But in the spirit (heh heh….”spirit”) of fairness that plagues all good liberals, I wanted to challenge my own assumptions. After all, it has been a good while since I put a mass-produced industrial-grade can of domestic suds to my lips. Perhaps I’m remembering it poorly. So I went out and procured several samples of products that could be considered standards of the industry and sat down with my wife to conduct a non-scientific comparison. The results can be viewed below. Requires QuickTime and some patience to view; it’s about 15 minutes long, and 22 megabytes fat. 😉

10 Responses to “Bocklash”

  1. joe Says:

    Fun video, I was surprised you did not have the cheep beer of our friend Don, Michelob Ultra. Tricia and I have kept a couple of bottles of it around for when he comes over and I have learned two things about the stuff. First, much like you described, it has very little taste, like flat club soda spiked with ethanol. I have found it to have no hop bite, no yeasty flavor – either bready or floral, and no malt richness. Second, it has an infinite shelf life. It pains me to admit this but I have served Don one that was tucked into the bottom of our fridge for close to a year and he found nothing wrong with it. By contrast any beer with flavor would have gone skunky after a year of similar neglect.

  2. Uncle Andrew Says:

    Yeah, I would have to say that “infinite shelf life” is yet another indicator of a fine malt beverage I’d rather not be putting to my lips. 😛

  3. Dalek Says:

    Loved the video. I wish I could say something intelligent about the beer comparisons, but I have never liked *any* beer. Apparently there’s something about the taste of hops that equates to “hey, that’s rotten, don’t consume that!” within my brain.

  4. Uncle Andrew Says:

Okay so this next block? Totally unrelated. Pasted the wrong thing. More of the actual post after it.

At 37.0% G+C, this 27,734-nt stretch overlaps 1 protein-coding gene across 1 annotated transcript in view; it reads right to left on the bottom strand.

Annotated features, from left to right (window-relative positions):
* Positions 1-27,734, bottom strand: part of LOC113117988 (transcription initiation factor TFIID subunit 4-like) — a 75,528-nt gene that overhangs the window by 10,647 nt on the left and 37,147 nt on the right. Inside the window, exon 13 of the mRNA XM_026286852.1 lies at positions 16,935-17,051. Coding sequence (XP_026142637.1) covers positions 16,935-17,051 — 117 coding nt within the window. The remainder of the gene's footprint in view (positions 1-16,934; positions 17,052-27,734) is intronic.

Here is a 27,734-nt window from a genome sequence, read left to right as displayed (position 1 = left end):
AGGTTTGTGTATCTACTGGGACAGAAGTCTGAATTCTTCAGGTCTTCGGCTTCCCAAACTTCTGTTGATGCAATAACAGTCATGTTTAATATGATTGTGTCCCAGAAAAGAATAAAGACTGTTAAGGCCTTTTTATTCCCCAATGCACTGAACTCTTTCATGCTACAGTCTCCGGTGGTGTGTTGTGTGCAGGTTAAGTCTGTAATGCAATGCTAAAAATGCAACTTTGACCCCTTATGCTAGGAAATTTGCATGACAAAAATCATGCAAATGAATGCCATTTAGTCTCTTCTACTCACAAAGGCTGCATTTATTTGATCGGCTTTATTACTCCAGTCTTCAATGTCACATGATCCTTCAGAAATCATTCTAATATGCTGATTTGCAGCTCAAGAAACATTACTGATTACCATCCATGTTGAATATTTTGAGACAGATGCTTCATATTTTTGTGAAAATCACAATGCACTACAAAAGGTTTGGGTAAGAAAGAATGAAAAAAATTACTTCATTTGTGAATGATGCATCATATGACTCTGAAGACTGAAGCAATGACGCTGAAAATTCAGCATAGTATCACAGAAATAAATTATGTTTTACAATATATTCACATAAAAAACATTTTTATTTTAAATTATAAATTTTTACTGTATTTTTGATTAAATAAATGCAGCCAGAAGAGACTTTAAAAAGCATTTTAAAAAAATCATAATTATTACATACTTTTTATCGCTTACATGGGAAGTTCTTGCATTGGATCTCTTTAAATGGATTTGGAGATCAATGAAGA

I’m glad that folks seem to like the video; I may do more vlogging in the future if it seems the thing to do and I can get my shit together…

    I find your comment about the taste of hops very ironic, as I feel pretty much the same way about the smell and taste of Scotch, one of your few vices. To me, Scotch tastes like nothing a vertebrate should put in its mouth. I always loved David Rakoff’s description of a single-malt he had in Drumnadrochit: “A tongue-numbing combination of wood, leather, smoke and age….like drinking the Board of Directors of Standard Oil.” Only he meant it in a good way. 😮

  5. Kaato Says:

    While thoroughly entertaining I think you should have chosen a different micro-brew for the comparison. You effectively compared a red wine to three white wines. And where was the Chelada Lite! The hint of clam can’t be wrong.


  6. Uncle Andrew Says:

    You effectively compared a red wine to three white wines.

    As far as I’m concerned, what we did was tantamount to comparing a red wine to three watery urine samples. :mrgreen:

    Seriously, though: the very presence of a beer like Black Toad makes the mini- and microbrew industries different. Whether light or dark, the difference would seem to be one of flavor; as in, microbrews have one. They have character and finish that the Big Boys do not. I could have put a Fat Tire in place of the Black Toad and have come to exactly the same conclusions.

    And while “clam” is indeed a flavor, I’d sooner drink—well, hell, Scotch—before I’d put another one of those gawdawful things to my lips. 😯

  7. YakBoy Says:

    Not wishing to nit-pick but it really is the sugar/high fructose corn syrup and the sodium in Mountain Dew (and most other sodas) that gets you in trouble with dehydration. Caffeine does have a diuretic effect but in most standard beverages (soda, tea, coffee, etc) there isn’t enough of it to cause you to lose more fluid volume than you take in from the beverage. You can theoretically rehydrate with unsweetened but caffeinated coffee or tea, you just have to drink MORE of it to get the same fluid balance that you would get from just water. Sort of a two steps forward one step back situation. Now that I think about it though Mountain Dew may be right on the edge in terms of the caffeine to fluid volume ratio…
    Anyway this is only tangentially related to your post so let me bring it back on topic by saying that I like beer.

  8. Uncle Andrew Says:

    If you don’t stop picking those nits, Matt, they’ll never heal. 😛

  9. Aaron Lord of Gothdar Says:

    Have thoroughly enjoyed the communiques. Suggest Bridgeport IPA (Portland, OR) if you would like a good, frequently embibed winter beer.

  10. Uncle Andrew Says:

    I’ll have to give that a try, thanks! My relationship to IPAs has been mixed, though in theory I approve of them wholeheartedly. Gonna have to check the Bridgeport out.